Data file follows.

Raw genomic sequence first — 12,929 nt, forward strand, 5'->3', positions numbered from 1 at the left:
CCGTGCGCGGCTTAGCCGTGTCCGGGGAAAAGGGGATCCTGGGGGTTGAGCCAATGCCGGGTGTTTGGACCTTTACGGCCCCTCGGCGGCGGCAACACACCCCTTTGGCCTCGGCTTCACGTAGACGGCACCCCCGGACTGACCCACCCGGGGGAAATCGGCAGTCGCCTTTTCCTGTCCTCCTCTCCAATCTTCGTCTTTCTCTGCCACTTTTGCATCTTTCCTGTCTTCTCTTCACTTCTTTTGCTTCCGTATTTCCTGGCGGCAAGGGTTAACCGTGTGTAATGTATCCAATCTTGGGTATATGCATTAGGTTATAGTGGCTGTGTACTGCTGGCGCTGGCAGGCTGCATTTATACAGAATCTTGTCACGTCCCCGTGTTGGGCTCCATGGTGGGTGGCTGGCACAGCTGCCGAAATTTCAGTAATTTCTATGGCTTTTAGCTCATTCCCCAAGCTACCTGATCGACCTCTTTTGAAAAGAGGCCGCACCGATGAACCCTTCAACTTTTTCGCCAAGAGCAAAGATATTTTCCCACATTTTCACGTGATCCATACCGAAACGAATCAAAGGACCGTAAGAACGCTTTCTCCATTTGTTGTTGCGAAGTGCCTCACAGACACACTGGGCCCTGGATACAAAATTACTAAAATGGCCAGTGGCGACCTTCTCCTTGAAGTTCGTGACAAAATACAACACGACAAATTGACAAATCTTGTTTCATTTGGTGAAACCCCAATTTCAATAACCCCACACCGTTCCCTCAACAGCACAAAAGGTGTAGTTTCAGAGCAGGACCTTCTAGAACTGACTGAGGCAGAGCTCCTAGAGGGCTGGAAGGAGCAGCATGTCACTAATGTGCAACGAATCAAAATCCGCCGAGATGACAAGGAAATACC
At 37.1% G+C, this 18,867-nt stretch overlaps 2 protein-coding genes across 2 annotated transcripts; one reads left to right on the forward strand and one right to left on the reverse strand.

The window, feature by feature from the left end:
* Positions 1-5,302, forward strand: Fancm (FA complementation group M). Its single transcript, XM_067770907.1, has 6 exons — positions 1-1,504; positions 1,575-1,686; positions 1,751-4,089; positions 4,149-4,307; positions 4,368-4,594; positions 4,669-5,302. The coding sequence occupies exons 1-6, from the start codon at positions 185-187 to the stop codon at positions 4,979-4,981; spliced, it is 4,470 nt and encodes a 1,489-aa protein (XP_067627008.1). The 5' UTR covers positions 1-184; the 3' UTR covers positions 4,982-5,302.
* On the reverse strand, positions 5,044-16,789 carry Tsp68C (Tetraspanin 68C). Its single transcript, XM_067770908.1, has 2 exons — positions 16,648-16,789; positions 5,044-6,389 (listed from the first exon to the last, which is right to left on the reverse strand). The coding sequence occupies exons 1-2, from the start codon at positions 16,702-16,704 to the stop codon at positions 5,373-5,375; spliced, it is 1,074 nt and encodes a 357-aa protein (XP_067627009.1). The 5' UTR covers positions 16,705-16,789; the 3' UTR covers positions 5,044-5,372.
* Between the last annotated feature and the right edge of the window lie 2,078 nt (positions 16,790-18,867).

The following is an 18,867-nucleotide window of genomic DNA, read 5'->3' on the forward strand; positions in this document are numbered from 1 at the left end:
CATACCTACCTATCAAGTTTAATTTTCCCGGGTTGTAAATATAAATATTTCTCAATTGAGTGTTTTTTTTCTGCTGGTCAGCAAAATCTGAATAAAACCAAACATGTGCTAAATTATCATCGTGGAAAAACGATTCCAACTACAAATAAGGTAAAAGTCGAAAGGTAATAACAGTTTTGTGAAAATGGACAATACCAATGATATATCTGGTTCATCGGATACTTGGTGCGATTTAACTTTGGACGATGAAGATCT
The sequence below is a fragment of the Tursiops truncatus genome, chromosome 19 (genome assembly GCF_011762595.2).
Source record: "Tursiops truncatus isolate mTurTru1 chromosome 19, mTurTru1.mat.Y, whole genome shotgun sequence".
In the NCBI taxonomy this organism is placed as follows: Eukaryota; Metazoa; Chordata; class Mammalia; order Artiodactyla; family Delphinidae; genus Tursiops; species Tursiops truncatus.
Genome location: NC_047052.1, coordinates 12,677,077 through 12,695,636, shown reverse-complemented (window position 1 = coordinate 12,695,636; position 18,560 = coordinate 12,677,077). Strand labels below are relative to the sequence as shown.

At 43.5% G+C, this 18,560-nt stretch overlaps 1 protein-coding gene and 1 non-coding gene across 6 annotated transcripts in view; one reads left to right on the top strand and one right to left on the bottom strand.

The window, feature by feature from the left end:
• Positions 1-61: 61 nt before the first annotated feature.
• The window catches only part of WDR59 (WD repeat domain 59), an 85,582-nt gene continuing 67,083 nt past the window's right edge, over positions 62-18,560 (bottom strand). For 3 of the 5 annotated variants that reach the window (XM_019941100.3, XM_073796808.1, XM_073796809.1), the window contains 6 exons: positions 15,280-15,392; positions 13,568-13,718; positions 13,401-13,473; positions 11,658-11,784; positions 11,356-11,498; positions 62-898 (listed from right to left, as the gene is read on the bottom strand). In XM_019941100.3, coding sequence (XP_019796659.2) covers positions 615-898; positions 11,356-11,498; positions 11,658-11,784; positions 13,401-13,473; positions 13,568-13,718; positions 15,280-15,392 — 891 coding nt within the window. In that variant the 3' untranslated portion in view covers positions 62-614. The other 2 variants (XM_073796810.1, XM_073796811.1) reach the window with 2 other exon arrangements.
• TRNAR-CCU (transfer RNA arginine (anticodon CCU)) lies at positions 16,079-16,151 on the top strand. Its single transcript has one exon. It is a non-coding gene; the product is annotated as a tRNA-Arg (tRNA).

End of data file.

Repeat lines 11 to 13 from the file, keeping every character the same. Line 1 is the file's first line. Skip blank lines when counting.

Source record: "Tursiops truncatus isolate mTurTru1 chromosome 19, mTurTru1.mat.Y, whole genome shotgun sequence".
In the NCBI taxonomy this organism is placed as follows: Eukaryota; Metazoa; Chordata; class Mammalia; order Artiodactyla; family Delphinidae; genus Tursiops; species Tursiops truncatus.
Genome location: NC_047052.1, coordinates 12,677,077 through 12,695,636, shown reverse-complemented (window position 1 = coordinate 12,695,636; position 18,560 = coordinate 12,677,077). Strand labels below are relative to the sequence as shown.